Rochdale tonight

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Stan A. Einstein

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Re: Rochdale tonight

Postby Stan A. Einstein » March 7th, 2018, 4:58 pm

George Street-Bridge wrote:The point - and my starting point - is that the rules of any sport have to make it possible to keep playing the same way with or without the technology for it to be worth introducing the technology.

Unlike, say, when they changed the back-pass rule - OK, that's a different sort of change - has anyone viewed the VAR experiment in England as anything but a shambles? I suspect that's partly because the referees don't like it and don't want it to succeed (why would they?) but mostly because it doesn't suit a sports that needs to stop so infrequently.


But we added time already for injuries, substitutions etc. Are we to just carry on when players get injured, end substitutions and celebrations when teams score? I would agree if every decision was queried but by limiting appeals to obvious mistakes which have profound and unfair effects on the game? I think you are badly mistaken.

Had for instance there been VAR and radio contact with the referee only a few seconds delay would have been caused. VAR would have been seen and a quick radio message to the referee would have disallowed the goal. As it was there was a 48 second delay between the goal being scored and England kicking off. I suspect it would have taken about that long for VAR to have corrected the obviously wrong decision.

Sorry but your argument just doesn't stand up.

EDIT

Just looked at it again. The BBC showed the handball three times before England kicked off. You would have only needed one replay to be sure.
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Re: Rochdale tonight

Postby SJG99 » March 7th, 2018, 8:16 pm

pembsexile wrote:Ah, the numbers game. I believe that you and Jon D are correct in your assertion that the big clubs, with their territorial and possessive domination of most games see probably the most benefit from VAR. However, form, possession, and territorial domination don't always decide the outcome of games do they?

If we took those values as markers for each game, every punter would back the form team and the bookies would soon be out of business. They aren't though are they?

I don't think it is isolated incident either. I am pretty sure that a lot of smaller clubs could give examples of how they were 'robbed' of a goal or a penalty that may have changed the outcome of that particular game. Whilst these examples may be in the minority, I don't think they can be seen as isolated incidents. Again, just to be clear, I do accept the numbers anology.

I think people are just wanting the correct decisions to be made. This is important whether you are a big club or a little club. Now, whether VAR is the correct vehicle for that is another matter. A bit slow for me from what I see at the moment. It is just that at the present time it would seem to be the best solution in trying to get the decision right.

Money does seem to be one of the driving factors in the modern game, there is probably no doubt about that. However, you mentioned that you thought VAR may be used to placate the money men. I disagree. That, in my opinion would be a step too far.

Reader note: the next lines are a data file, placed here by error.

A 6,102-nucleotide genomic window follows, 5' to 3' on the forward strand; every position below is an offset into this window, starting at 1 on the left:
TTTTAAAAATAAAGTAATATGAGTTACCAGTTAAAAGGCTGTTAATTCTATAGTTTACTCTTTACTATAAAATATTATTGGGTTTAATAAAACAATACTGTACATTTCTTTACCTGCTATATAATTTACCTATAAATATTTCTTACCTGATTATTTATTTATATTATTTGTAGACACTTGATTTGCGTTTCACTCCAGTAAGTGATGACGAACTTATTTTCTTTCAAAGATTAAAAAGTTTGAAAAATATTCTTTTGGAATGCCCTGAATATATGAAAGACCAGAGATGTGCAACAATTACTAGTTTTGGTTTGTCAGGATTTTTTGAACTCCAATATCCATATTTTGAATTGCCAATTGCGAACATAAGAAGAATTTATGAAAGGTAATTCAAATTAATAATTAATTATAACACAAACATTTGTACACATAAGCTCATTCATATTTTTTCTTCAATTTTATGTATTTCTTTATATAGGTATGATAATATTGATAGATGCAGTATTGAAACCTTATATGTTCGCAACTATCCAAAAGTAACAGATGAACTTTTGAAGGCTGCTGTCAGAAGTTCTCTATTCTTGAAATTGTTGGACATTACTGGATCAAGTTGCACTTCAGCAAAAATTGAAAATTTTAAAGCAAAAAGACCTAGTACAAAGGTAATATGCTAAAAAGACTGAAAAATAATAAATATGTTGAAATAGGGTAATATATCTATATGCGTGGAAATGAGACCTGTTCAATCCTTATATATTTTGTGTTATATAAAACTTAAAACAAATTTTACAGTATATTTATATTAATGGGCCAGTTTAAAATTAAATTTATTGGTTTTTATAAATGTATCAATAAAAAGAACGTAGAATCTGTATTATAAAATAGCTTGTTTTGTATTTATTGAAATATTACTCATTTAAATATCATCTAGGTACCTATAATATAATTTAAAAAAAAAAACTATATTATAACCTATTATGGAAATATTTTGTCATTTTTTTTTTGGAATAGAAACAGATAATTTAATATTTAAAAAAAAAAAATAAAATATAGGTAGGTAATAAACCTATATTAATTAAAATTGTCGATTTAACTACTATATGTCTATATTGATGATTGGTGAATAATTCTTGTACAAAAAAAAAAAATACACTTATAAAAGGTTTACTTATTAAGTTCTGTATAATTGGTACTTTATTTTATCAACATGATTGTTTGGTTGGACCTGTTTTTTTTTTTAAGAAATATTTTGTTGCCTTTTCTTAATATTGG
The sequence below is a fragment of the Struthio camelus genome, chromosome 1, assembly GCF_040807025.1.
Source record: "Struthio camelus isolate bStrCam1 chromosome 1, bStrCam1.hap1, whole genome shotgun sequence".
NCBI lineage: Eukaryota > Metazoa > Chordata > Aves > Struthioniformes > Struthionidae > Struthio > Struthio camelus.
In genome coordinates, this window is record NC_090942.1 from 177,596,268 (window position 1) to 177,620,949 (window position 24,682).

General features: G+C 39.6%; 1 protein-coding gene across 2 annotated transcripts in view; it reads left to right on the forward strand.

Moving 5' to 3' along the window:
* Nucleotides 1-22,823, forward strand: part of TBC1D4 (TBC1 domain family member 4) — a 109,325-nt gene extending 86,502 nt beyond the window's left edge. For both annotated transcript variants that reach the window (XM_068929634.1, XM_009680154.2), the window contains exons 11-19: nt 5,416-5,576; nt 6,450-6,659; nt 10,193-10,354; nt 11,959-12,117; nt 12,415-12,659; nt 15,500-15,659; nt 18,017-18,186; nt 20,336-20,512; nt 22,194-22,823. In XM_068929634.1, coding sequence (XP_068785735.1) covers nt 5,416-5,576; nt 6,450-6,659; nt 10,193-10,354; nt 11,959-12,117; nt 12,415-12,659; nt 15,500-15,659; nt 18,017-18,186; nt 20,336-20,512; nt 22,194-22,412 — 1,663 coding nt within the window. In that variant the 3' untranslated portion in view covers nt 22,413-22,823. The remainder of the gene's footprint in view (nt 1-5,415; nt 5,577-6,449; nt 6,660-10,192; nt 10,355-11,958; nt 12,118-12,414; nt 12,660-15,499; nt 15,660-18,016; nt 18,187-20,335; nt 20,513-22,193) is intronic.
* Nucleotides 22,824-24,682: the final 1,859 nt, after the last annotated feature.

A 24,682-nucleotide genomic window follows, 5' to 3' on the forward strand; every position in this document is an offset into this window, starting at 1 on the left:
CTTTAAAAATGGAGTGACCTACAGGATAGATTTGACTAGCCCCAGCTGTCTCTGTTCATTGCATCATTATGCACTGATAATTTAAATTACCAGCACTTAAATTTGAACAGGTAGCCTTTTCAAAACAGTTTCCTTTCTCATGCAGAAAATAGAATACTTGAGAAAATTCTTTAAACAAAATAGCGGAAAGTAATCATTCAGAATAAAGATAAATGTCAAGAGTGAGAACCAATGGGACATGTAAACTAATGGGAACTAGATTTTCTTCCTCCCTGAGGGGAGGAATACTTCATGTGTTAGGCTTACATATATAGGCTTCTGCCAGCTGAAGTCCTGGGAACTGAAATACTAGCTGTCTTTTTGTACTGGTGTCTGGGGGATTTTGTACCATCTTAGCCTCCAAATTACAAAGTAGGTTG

The whole issue of VAR is a hot topic at he moment. However, I think the debate needs to be broadened and we need to hear much more of the views of the smaller clubs on this issue. If, and I say, if you are correct :grin: with regards to VAR and the money men, then this is one battle that they must not be allowed to win.


They don't decide games, but one of the reasons for that is because lesser teams score "against the odds". As for the bookies assertion, two things here - one, bookies set the odds so they *should* win in every circumstance - in the situation you're proposed, the bookies would just make the favourite's odds so short that it wouldn't be worth the investment. Also, you haven't considered that people want to win big quickly and will always try to get the rare upset. Like my 80/1 bet on Clint Hill for first scorer against Cardiff that one time when I was extremely drunk... which won me £400. :)

I don't hear "people" wanting VAR at all. I hear "people" moaning on a single-incident basis that benefits their club every single time. They don't want fairness, they want unfairness, in their favour, by whichever vehicle that happens to be convenient. You just have to be bigger than that as football administrators and make decisions for the best of the game as a whole (and that's something I'm not expecting any time soon, as it disappeared from the likes of the FA even before the 1989 decision that eventually brought us the Premier League).

I agree that it's not the best system because it's too slow (by being non-instantaneous) and that's always going to be an issue compared to live real-time decision making by someone who might occasionally get one wrong. There's a wider problem that decisions are not always clear and obvious, and if they're reviewing goals where there is some question of a foul then the Llorente precedent says that's basically all of them, because barely anyone even appealed for that foul. Not sure there is a better system that doesn't involve further fabrication like coach's challenges though.
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Re: Rochdale tonight

Postby SJG99 » March 7th, 2018, 8:24 pm